A tractor-trailer crashed into a school bus carrying 37 students to an end-of-year field trip in Pennsylvania this week.
The four occupants of a minivan in Michigan were in for a terrifying ride early in the morning on January 7. Their minivan got lodged under the back of a semi's trailer, and the vehicle was drug 16 miles along Interstate 75. During that time, the driver was on the phone with 911 but couldn't exactly say where the stricken van was because of the snowy conditions.
A Lotus F1 car and the truck in which it's transported may both be powered by Renault and share a common JPS livery, but as far as size and performance are concerned, they're at opposite ends of the spectrum. So if you had to jump one over the other, you'd think it'd be a no-brainer to skip the single-seater over the tractor-trailer. Right? Well that may be the more logical conclusion, but it's not the way the Lotus team and its technology partner EMC decided to go for this latest promo. Instead
Nobody should be shocked that a big, heavy vehicle like a semi truck takes a longer distance to stop than the average passenger car; it's just basic physics. However, this BMW X5 driver seemingly has a major problem grasping the concept, and it results in some serious damage to the back of his SUV.
A lot of drivers hate seeing semis on the freeway because of their intimidating size and slow speed, but big rigs are absolutely vital to moving goods around the country. The US is on the road to a major trucking crisis, though. A recent analysis from Business Insider finds that we aren't producing nearly enough new drivers to fill all the needed seats. By 2022, the shortfall could reach 239,000 people.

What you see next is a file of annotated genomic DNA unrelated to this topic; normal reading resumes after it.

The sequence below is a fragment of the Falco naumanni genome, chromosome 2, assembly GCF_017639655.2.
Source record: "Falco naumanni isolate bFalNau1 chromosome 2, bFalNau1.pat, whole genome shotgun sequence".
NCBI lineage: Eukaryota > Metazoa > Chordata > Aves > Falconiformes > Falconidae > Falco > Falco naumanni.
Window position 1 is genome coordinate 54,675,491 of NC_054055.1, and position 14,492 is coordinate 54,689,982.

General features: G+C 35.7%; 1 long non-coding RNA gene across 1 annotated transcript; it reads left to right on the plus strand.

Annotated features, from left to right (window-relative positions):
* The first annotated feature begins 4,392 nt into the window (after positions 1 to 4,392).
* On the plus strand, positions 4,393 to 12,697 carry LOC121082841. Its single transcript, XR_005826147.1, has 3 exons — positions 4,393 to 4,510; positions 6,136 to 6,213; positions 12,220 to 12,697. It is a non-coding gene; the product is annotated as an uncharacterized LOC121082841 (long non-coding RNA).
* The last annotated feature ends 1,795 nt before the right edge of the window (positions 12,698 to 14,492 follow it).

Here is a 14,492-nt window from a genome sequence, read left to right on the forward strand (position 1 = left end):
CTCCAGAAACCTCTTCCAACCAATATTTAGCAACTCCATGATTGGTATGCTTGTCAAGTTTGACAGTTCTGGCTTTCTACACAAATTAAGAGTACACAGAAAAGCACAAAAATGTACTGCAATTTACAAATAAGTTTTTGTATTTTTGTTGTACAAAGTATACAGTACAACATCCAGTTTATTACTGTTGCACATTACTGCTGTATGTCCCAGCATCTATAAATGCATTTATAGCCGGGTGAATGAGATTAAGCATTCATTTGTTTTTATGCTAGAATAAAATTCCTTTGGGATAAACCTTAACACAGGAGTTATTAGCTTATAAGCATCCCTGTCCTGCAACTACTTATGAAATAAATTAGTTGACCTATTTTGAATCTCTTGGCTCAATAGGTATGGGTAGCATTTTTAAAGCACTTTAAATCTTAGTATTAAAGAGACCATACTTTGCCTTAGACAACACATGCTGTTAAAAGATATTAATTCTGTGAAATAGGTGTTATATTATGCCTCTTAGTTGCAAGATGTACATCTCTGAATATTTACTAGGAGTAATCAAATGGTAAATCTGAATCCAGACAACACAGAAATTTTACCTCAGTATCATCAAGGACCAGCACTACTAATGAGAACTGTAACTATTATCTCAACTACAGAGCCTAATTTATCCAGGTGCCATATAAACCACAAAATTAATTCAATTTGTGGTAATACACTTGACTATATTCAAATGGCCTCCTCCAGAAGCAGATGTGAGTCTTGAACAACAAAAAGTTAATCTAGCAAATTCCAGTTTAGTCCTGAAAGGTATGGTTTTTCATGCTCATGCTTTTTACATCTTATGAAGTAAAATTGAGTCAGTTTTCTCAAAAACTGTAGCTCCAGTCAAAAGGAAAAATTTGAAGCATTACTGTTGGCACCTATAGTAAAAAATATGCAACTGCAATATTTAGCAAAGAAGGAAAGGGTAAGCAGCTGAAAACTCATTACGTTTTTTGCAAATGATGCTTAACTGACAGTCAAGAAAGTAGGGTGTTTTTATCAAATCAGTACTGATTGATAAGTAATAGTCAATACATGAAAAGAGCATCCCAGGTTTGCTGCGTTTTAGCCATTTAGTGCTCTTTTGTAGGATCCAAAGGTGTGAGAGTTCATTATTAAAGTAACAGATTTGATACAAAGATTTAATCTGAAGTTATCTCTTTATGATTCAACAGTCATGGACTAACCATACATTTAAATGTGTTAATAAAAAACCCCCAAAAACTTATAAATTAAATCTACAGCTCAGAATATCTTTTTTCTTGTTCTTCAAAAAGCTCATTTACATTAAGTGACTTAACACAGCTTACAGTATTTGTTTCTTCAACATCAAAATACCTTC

A new report into the crash that critically injured funnyman Tracy Morgan and killed comedian James McNair has revealed that the Peterbilt semi that caused the accident was traveling at 20 miles per hour over the speed limit. It's also alleged that the truck driver behind the wheel of the semi ignored construction signs and drops in the speed limit leading up to the traffic backup where the accident occurred.
Think 10 miles per gallon, and your mind may harken back to muscle cars along the line of the General Lee from The Dukes of Hazzard. Apply that figure to a semi-truck, though, and we're talking actual fuel-efficiency gains. That's what the four-year-old SuperTruck program shot for, and two of its four teams have already hit that goal.
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